Numbers, Synesthesia, and Directionality

Roi Cohen Kadosh, Avishai Henik

Research output: Chapter in Book/Report/Conference proceedingChapterpeer-review

Abstract

Numbers are fundamental to our understanding of, and survival in, the environment. Not surprisingly, numbers represent an important psychological dimension in triggering synaesthetic experiences, such as in digit-colour synaesthesia (where digits trigger colour experiences), or number-space synaesthesia (where digits are seen in particular spatial arrays). Another important consideration is directionality in synaesthesia, in that we might ask whether the stimulus and response in any given synaesthetic variant can also work on the opposite way (e.g., if numbers trigger colours, do colours also give a sensation of numerosity?). Most studies have documented the typical direction of the synaesthetic experience from the inducer (e.g., digit) to the concurrent (e.g., colour). However, it seems that some synaesthetes do show bi-directionality, that is, their concurrent (e.g., colour) might also trigger the inducer (e.g., digits) either at an implicit level, or even at the explicit level that reaches perceptual awareness. We discuss these two issues in this book chapter. We will first explore synesthesia and automaticity where numbers are concerned, followed by a discussion on synaesthesia and directionality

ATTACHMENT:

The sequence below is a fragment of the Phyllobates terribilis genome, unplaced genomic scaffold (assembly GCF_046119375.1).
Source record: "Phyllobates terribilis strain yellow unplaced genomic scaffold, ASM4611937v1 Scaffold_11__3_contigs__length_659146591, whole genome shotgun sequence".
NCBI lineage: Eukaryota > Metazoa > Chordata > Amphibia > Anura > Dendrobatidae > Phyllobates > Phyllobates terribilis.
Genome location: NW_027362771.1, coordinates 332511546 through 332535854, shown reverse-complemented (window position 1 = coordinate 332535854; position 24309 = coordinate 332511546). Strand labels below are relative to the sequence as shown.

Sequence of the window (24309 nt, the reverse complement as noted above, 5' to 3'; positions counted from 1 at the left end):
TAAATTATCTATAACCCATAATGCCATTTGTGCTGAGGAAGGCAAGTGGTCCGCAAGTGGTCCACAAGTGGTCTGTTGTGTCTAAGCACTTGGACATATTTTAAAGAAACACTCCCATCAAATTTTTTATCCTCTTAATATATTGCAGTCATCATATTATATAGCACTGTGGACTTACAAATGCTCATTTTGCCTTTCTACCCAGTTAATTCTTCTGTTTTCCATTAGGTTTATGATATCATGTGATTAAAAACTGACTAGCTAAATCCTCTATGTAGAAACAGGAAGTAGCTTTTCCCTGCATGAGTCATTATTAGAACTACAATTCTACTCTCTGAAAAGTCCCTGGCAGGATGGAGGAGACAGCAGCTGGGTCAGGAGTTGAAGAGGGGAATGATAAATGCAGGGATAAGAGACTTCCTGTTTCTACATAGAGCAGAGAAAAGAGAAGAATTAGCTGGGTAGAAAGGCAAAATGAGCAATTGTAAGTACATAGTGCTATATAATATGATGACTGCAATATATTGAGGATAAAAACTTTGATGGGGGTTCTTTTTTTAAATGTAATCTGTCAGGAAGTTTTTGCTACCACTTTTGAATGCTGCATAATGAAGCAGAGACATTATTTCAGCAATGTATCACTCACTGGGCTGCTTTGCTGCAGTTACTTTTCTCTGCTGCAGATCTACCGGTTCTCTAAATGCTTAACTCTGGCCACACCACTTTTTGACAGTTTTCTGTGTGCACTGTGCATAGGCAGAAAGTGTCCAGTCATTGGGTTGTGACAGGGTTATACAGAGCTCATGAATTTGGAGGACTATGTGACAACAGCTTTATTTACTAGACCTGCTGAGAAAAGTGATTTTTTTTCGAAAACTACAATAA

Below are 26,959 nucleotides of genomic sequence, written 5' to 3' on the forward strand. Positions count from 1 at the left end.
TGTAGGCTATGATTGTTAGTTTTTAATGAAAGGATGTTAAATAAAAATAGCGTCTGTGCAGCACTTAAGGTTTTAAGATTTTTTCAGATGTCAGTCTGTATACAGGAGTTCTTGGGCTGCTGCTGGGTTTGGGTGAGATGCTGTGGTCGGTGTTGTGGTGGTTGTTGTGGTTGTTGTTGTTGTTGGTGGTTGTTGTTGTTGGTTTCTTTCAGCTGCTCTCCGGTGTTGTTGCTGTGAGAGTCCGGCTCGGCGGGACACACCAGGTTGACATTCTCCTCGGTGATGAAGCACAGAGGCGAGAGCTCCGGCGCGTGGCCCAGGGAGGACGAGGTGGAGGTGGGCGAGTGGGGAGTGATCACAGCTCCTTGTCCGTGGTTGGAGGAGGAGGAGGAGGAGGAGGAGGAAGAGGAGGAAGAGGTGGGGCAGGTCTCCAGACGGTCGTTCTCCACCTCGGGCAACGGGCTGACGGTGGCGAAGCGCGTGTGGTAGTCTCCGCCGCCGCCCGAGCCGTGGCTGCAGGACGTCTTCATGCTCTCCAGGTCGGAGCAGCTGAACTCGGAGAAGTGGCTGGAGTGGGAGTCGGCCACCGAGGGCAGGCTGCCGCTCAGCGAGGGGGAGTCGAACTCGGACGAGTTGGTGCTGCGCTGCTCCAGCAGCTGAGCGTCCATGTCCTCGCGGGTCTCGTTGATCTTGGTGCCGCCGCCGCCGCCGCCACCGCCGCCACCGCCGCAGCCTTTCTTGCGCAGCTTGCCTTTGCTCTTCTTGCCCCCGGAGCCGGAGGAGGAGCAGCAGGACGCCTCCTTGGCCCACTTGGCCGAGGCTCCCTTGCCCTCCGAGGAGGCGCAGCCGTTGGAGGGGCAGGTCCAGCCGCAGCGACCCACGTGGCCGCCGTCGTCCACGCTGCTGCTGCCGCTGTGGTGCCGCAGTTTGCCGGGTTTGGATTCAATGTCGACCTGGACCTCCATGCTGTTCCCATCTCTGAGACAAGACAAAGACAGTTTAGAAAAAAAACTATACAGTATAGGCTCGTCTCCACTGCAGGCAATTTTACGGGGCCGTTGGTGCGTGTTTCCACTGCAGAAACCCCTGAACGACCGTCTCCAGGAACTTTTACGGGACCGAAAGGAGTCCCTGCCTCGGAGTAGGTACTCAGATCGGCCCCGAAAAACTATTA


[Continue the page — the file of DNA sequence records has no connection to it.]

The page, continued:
Original languageEnglish
Title of host publicationOxford Handbook of Synesthesia
EditorsJulia Simner, Hubbard Edward
PublisherOxford University Press (OUP)
Pages103-122
DOIs
StatePublished - 2013

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